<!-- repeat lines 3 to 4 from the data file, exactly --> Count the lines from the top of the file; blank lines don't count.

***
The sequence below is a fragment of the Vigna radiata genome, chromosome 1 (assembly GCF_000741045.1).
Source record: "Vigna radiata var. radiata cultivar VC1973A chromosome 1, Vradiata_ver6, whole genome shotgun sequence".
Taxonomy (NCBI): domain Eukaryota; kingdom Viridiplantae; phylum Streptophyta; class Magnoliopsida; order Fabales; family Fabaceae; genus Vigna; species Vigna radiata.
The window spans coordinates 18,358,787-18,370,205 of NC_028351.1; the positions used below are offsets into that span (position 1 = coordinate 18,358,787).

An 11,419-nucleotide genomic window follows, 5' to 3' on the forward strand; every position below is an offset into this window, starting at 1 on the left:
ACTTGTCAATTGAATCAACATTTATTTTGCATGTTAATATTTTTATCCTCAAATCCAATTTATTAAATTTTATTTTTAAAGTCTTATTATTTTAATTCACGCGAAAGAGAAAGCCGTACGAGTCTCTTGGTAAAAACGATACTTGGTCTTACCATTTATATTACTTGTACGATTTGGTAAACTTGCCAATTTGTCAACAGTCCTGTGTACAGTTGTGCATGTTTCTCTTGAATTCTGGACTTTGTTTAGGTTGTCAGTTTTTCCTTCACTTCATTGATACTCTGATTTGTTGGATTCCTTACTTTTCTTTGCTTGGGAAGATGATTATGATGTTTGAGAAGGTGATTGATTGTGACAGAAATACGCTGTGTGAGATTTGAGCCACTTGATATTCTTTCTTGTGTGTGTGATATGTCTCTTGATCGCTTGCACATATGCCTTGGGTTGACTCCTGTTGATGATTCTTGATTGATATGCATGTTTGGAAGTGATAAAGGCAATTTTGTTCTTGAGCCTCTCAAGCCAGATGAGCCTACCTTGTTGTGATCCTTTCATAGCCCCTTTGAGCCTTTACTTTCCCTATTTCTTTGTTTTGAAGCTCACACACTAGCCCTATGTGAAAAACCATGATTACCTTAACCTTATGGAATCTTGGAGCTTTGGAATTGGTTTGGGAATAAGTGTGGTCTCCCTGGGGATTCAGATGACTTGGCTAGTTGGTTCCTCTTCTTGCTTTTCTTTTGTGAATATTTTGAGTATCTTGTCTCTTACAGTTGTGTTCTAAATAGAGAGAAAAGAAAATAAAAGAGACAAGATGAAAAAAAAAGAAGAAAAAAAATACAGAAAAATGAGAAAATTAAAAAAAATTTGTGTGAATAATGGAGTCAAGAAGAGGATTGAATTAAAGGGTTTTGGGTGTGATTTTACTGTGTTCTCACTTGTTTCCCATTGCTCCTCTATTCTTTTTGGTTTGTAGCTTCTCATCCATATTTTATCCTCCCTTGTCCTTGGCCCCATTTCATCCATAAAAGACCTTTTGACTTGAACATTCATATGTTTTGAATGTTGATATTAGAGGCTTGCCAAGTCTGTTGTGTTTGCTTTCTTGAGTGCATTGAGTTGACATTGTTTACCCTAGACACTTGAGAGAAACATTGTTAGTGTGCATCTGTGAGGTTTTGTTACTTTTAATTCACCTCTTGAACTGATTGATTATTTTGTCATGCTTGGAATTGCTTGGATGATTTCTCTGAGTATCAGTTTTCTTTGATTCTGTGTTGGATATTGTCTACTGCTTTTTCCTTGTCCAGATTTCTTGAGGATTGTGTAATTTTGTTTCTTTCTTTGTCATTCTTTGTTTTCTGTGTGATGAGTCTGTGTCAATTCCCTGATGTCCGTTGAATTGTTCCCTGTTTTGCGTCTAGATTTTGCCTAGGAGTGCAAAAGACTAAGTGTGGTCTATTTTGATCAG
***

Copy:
Taxonomy (NCBI): domain Eukaryota; kingdom Viridiplantae; phylum Streptophyta; class Magnoliopsida; order Fabales; family Fabaceae; genus Vigna; species Vigna radiata.
The window spans coordinates 18,358,787-18,370,205 of NC_028351.1; the positions used below are offsets into that span (position 1 = coordinate 18,358,787).